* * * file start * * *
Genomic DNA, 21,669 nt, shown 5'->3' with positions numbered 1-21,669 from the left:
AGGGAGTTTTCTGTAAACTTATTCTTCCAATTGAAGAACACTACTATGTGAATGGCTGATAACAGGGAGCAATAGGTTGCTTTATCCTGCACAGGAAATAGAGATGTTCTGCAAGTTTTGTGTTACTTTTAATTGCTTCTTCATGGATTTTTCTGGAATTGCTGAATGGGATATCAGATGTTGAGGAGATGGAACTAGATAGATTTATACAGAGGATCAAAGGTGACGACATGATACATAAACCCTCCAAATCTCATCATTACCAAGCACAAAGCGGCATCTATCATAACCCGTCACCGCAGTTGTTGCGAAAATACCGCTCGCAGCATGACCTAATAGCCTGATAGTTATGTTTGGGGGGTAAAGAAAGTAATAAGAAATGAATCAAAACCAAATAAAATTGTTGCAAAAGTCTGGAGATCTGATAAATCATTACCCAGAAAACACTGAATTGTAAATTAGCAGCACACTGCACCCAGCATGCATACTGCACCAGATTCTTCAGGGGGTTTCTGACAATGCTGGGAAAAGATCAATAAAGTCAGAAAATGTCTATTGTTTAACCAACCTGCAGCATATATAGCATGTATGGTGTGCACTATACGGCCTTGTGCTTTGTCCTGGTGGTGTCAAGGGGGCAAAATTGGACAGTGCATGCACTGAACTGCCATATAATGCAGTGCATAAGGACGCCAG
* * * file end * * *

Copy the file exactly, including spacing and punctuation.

Genomic DNA, 21,669 nt, shown 5'->3' with positions numbered 1-21,669 from the left:
AGGGAGTTTTCTGTAAACTTATTCTTCCAATTGAAGAACACTACTATGTGAATGGCTGATAACAGGGAGCAATAGGTTGCTTTATCCTGCACAGGAAATAGAGATGTTCTGCAAGTTTTGTGTTACTTTTAATTGCTTCTTCATGGATTTTTCTGGAATTGCTGAATGGGATATCAGATGTTGAGGAGATGGAACTAGATAGATTTATACAGAGGATCAAAGGTGACGACATGATACATAAACCCTCCAAATCTCATCATTACCAAGCACAAAGCGGCATCTATCATAACCCGTCACCGCAGTTGTTGCGAAAATACCGCTCGCAGCATGACCTAATAGCCTGATAGTTATGTTTGGGGGGTAAAGAAAGTAATAAGAAATGAATCAAAACCAAATAAAATTGTTGCAAAAGTCTGGAGATCTGATAAATCATTACCCAGAAAACACTGAATTGTAAATTAGCAGCACACTGCACCCAGCATGCATACTGCACCAGATTCTTCAGGGGGTTTCTGACAATGCTGGGAAAAGATCAATAAAGTCAGAAAATGTCTATTGTTTAACCAACCTGCAGCATATATAGCATGTATGGTGTGCACTATACGGCCTTGTGCTTTGTCCTGGTGGTGTCAAGGGGGCAAAATTGGACAGTGCATGCACTGAACTGCCATATAATGCAGTGCATAAGGACGCCAG